By Carmencita A. Carillo, Correspondent

Davao City marine protected areas get German support

Posted on November 19, 2015

DAVAO CITY -- Management of the city’s marine protected areas (MPA) is getting a boost with German funding for a project that is intended to strengthen a campaign to conserve marine resource the community level.

Aid agency Gesellschaft fur Internationale Zusammenarbeit (GIZ), in behalf of the German government, is providing P2.5 million coursed through the University of the South Eastern Philippines (USEP) for the establishment of an MPA network in the city.

The Davao City Marine Protected Areas Ordinance of 2007 mandates the establishment of MPAs in the city to protect and rehabilitate critical habitats, increase fish productivity, enhance biodiversity and promote eco-tourism and research.

Among the declared MPAs in the city are a 415-hectare (ha) area in Bunawan-Lasang,21 ha in Agdao and 37 ha in Matina Aplaya.

There are is another 20-ha combined area in various parts of the city that are considered MPAs but are not covered by the ordinance.

“I hope the city will take advantage of this opportunity so that we will be able to properly manage our MPAs. I believe more support from GIZ will be coming once the first project will be successful,” said Councilor Marissa S. Abella, chair of the committee on agriculture.

GIZ earlier submitted a research proposal to the agriculture committee for the conservation of biologically important species in the city.

A partnership agreement was signed between GIZ and USEP early this year for the project, which covers the three established MPAs and five proposed MPAs.

Consultations have also been conducted with the fishing communities around the MPAs.

Ms. Abella said the project, called Strengthening, will also contribute to the campaign against illegal, unreported and unregulated fishing (IUUF).

“The project aims to reduce IUUF in the city, manage protected areas to increase community awareness and identify supplemental livelihood programs,” she said.

Ms. Abella said Davao has 19,827 hectares of marine waters that encompass 26 coastal barangays, comprising about 10% of the total area of the Davao Gulf.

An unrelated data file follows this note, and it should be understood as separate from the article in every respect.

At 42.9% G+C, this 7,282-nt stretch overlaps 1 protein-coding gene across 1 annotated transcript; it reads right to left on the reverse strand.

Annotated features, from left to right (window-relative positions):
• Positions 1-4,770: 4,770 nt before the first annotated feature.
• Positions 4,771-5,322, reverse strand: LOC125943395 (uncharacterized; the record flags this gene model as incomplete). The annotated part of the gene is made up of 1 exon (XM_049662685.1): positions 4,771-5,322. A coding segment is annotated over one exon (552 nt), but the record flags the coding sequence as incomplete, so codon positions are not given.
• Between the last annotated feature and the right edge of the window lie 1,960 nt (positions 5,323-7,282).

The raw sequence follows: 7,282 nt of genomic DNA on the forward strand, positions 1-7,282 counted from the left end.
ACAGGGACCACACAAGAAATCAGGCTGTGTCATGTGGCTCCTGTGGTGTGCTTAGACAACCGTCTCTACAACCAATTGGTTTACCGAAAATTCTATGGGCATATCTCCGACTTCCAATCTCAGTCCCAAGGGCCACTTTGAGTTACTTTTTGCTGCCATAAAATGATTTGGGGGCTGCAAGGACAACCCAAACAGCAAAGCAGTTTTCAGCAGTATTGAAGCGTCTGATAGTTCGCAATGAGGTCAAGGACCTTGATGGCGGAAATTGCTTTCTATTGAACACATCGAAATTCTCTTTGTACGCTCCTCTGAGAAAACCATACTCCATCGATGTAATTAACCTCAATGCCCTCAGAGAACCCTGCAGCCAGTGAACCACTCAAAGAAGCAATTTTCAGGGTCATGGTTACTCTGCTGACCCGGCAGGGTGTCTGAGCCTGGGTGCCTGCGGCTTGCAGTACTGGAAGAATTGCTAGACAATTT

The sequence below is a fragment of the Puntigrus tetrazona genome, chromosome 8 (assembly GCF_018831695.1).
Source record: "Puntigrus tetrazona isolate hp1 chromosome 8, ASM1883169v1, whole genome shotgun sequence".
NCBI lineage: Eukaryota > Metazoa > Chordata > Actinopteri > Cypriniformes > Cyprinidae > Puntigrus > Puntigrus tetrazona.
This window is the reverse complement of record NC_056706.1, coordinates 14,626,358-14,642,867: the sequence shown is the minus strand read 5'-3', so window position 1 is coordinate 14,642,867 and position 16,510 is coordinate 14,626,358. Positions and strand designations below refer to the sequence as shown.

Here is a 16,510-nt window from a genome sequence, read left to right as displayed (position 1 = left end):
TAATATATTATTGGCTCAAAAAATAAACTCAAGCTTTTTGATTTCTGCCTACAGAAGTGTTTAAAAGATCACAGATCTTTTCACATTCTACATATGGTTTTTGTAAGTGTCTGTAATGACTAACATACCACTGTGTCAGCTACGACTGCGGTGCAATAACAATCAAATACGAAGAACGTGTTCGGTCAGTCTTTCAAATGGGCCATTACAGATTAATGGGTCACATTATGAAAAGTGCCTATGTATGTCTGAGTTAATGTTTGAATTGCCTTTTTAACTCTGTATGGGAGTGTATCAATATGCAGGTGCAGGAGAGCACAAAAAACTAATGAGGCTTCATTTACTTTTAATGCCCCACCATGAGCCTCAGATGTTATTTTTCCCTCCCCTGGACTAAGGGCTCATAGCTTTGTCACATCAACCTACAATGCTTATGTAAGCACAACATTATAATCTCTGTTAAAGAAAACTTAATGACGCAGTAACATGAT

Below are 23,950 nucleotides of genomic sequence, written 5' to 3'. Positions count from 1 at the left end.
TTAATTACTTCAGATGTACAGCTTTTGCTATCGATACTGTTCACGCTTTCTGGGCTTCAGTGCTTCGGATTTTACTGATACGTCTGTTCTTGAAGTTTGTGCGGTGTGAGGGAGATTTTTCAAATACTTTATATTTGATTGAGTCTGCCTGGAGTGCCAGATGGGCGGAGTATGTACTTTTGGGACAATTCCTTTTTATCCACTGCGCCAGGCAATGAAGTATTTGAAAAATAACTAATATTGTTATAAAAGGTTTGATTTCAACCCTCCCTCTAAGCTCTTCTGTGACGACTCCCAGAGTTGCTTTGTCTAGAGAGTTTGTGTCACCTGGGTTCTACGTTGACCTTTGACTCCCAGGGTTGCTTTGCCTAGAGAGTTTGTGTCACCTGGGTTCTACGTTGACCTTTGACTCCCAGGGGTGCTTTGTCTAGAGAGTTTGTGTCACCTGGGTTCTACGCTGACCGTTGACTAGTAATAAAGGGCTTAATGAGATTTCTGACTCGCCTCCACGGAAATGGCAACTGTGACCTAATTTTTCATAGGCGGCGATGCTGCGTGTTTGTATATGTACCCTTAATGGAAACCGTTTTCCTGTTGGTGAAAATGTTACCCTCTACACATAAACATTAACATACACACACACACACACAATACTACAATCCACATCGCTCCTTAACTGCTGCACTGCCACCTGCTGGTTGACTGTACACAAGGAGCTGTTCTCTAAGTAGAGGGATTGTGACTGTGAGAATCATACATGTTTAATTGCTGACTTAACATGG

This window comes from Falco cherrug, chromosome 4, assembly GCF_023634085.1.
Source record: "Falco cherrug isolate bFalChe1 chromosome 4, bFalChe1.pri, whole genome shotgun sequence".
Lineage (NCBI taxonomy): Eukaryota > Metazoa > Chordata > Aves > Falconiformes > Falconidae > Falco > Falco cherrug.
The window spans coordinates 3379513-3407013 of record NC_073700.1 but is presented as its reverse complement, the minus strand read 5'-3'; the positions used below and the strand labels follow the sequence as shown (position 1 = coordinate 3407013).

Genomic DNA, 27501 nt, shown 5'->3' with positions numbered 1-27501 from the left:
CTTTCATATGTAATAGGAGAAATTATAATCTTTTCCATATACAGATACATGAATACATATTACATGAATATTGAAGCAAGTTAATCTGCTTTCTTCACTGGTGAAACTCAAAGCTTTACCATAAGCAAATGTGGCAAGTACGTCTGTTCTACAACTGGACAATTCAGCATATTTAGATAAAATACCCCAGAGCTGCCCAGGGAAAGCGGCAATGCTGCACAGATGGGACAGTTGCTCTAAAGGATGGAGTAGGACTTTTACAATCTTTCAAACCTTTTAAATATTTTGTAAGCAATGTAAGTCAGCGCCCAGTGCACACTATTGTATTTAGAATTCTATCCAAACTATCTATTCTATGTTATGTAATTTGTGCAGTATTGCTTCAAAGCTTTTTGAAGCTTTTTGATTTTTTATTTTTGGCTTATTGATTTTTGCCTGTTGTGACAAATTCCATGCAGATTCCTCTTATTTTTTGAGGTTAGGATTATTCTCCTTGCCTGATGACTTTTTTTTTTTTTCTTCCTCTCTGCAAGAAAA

The councilor noted that the strict implementation by the Bureau of Fisheries and Aquatic Resources-Region 11 of the closed season at the Davao Gulf from June to August in the last two years has strengthened marine resource conservation.

Meanwhile, Barug Katawhan Multipurpose Cooperative, a fisherfolk organization based in Governor Generoso, Davao Oriental, has asked Agriculture Secretary Proceso J. Alcala to strengthen the implementation of Fisheries Administrative Order (FAO) No. 201 even after the three-month Davao Gulf closed season.

FAO No. 21 bans “fishing by means of active gear in municipal waters, bays and fishery management areas.”

“This would ensure the continuity of the spawning season of small pelagic fishes in the region even after the closed season,” said cooperative’s manager, Jerry V. dela Cerna.

Banning such operations in municipal waters covering areas 15 kilometers from the coast, he explained, would in effect extend the closed season.

Active fishing gear refers to “fishing devices characterized by gear movements and/or pursuit of the fish by towing, lifting and pushing the gear, surrounding, covering, dredging, pumping and scaring it to impoundments such as: trawls, purse seines, Danish seinse, ring nets, drive-in nets, round haul seines, motorized push nets and bag nets among others.”

FAO No. 201 does not cover the use of non-active gear like cast nets, spears, crab or shrimp lift nets, hooks and lines, poles and lines, multiple handlines, troll lines, jigs, man pushnets, cover pots, scoop nets or seines, bottom and drift gillnets, drift filter nets, kitang longlines and beach seines.